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Supervised Machine Learning: Crash Course Statistics #36

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We've talked a lot about modeling data and making inferences about it, but today we're going to look towards the future at how machine learning is being used to build models to predict future outcomes. We'll discuss three popular types of supervised machine learning models: Logistic Regression, Linear discriminant Analysis (or LDA) and K Nearest Neighbors (or KNN). For a broader overview of machine learning, check out our episode in Crash Course Computer Science! https://www.youtube.com/watch?v=z-EtmaFJieY

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Crash Course is on Patreon! You can support us directly by signing up at http://www.patreon.com/crashcourse

Thanks to the following Patrons for their generous monthly contributions that help keep Crash Course free for everyone forever:

Mark Brouwer, Kenneth F Penttinen, Trevin Beattie, Satya Ridhima Parvathaneni, Erika & Alexa Saur, Glenn Elliott, Justin Zingsheim, Jessica Wode, Eric Prestemon, Kathrin Benoit, Tom Trval, Jason Saslow, Nathan Taylor, Brian Thomas Gossett, Khaled El Shalakany, Indika Siriwardena, SR Foxley, Sam Ferguson, Yasenia Cruz, Eric Koslow, Caleb Weeks, D.A. Noe, Shawn Arnold, Malcolm Callis, Advait Shinde, William McGraw, Andrei Krishkevich, Rachel Bright, Mayumi Maeda, Kathy & Tim Philip, Jirat, Ian Dundore

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Hi, I’m Adriene Hill, and welcome back to Crash Course Statistics.

We’ve covered a lot of statistical models, from the matched pairs t-test to linear regression. And for the most part, we’ve used them to model data that we already have so we can make inferences about it.

But sometimes we want to predict future data. A model that predicts whether someone will default on their loan could be very helpful to a bank employee. They’re probably not writing scientific papers about why people default on loans, but they do care about accurately predicting who will.

Many types of Machine Learning (ML) do just that: build models to predict future outcomes. And this field has exploded over the past few decades. Supervised Machine Learning takes data that already has a correct answer, like images that have been labeled as “cat” or “not a cat”, or the current salary of a company’s CEO, and tries to learn how to predict it.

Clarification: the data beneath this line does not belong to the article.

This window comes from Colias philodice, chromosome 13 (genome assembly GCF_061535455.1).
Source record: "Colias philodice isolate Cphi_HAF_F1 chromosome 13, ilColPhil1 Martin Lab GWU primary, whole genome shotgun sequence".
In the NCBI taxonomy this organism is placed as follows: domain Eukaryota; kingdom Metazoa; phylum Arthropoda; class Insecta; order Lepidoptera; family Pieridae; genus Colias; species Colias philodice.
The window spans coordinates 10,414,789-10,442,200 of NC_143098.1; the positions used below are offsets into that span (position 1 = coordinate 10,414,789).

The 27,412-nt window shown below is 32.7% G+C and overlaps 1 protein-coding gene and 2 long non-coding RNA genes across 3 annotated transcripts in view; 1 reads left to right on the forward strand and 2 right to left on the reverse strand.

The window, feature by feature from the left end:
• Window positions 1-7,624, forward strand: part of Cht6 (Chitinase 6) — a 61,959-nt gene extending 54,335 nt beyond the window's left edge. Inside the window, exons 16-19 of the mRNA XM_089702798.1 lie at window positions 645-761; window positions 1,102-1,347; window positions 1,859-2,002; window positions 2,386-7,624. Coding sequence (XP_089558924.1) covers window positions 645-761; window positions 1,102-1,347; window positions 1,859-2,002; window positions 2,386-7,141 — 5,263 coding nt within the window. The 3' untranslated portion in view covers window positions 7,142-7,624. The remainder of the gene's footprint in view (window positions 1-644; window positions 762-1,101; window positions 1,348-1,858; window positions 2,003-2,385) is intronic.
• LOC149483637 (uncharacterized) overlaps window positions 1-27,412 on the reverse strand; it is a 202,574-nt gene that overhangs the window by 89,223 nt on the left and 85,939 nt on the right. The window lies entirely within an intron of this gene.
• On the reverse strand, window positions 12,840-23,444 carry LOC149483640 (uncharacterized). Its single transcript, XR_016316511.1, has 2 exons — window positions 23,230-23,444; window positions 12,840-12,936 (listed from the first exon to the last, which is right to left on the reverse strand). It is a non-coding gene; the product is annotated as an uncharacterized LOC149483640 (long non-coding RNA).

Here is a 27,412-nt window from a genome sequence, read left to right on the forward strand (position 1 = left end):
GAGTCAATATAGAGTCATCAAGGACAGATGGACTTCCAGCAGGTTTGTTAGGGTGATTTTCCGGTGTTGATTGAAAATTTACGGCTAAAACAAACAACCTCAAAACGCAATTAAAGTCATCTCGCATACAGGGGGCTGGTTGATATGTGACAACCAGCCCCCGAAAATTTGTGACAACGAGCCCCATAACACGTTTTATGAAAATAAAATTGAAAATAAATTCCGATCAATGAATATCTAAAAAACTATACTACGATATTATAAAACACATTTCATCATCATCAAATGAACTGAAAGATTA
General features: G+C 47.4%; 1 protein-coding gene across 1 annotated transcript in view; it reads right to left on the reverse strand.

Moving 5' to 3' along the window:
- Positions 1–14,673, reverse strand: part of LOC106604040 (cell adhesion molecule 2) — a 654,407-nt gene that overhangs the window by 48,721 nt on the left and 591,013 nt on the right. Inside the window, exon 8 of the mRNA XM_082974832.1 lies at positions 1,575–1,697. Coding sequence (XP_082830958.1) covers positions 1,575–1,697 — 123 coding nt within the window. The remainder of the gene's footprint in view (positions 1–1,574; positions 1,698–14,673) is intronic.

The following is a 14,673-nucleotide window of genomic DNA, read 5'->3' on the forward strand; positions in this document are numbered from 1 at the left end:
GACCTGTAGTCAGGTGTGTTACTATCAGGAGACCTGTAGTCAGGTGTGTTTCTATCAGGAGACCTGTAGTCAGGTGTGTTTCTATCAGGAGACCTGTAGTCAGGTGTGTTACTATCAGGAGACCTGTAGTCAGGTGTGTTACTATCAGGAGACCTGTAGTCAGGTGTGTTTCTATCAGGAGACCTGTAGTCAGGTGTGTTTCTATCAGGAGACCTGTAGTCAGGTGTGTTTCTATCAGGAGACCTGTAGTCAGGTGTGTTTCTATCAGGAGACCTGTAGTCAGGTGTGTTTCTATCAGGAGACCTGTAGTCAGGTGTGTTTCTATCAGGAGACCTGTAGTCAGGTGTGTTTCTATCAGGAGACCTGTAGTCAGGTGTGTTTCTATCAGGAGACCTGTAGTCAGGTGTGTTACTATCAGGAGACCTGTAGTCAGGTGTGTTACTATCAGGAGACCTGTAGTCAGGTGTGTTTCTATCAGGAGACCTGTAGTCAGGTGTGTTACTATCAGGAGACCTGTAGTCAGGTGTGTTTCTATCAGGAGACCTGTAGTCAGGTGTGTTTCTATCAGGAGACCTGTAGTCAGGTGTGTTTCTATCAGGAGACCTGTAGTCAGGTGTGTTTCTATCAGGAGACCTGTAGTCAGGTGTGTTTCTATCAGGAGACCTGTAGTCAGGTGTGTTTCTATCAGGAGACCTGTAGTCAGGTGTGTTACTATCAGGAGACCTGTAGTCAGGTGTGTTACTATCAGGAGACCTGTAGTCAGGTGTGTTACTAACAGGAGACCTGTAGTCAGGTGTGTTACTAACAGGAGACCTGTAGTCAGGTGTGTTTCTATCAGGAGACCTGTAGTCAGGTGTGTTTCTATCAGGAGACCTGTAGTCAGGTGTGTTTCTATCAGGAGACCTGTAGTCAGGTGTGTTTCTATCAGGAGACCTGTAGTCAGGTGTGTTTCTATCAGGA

It’s supervised because we can tell the model what it got wrong. It’s called Machine Learning because instead of following strict rules and instructions from humans, the computers (or machines) learn how to do things from data. Today, we’ll briefly cover a few types of supervised Machine Learning models, logistic regression, Linear Discriminant Analysis, and K Nearest Neighbors.

Intro Say you own a microloan company. Your goal is to give short term, low interest loans to people around the world, so they can invest in their small businesses. You have everyone fill out an application that asks them to specify things like their age, sex, annual income, and the number of years they’ve been in business.

The microloan is not a donation, the recipient is supposed to pay it back. So you need to figure out who is most likely to do that. During the early days of your company, you reviewed each application by hand and made that decision based on personal experience of who was likely to pay back the loan.

But now you have more money and applicants than you could possibly handle. You need a model--or algorithm--to help you make these decisions efficiently. Logistic regression is a simple twist on linear regression.

It gets its name from the fact that it is a regression that predicts what’s called the log odds of an event occurring. While log odds can be difficult, once we have them, we can use some quick calculations to turn them into probabilities, which are a lot easier to work with. We can use these probabilities to predict whether an individual will default on their loan.

Usually the cutoff is 50%. If someone is less than 50% likely to default on their loan, we’ll predict that they’ll pay it off. Otherwise, we’ll predict that they won’t pay off their loan.

We need to be able to test whether our model will be good at predicting data it’s never seen before. Data it doesn't have the correct answer for. So we need to pretend that some of our data is “future” data for which we don’t know the outcome.

One simple way to do that is to split your data into two parts. The first portion of our data, called the training set, will be the data that we use to create--or train--our model. The other portion, called the testing set, is the data we’re pretending is from the future.

We don’t use it to train our model. Instead, to test how well our model works, we withhold the outcomes of the test set so that the model doesn’t know whether someone paid off their loan or not, and ask it to make a prediction. Then, we can compare these with the real outcomes that we ignored before.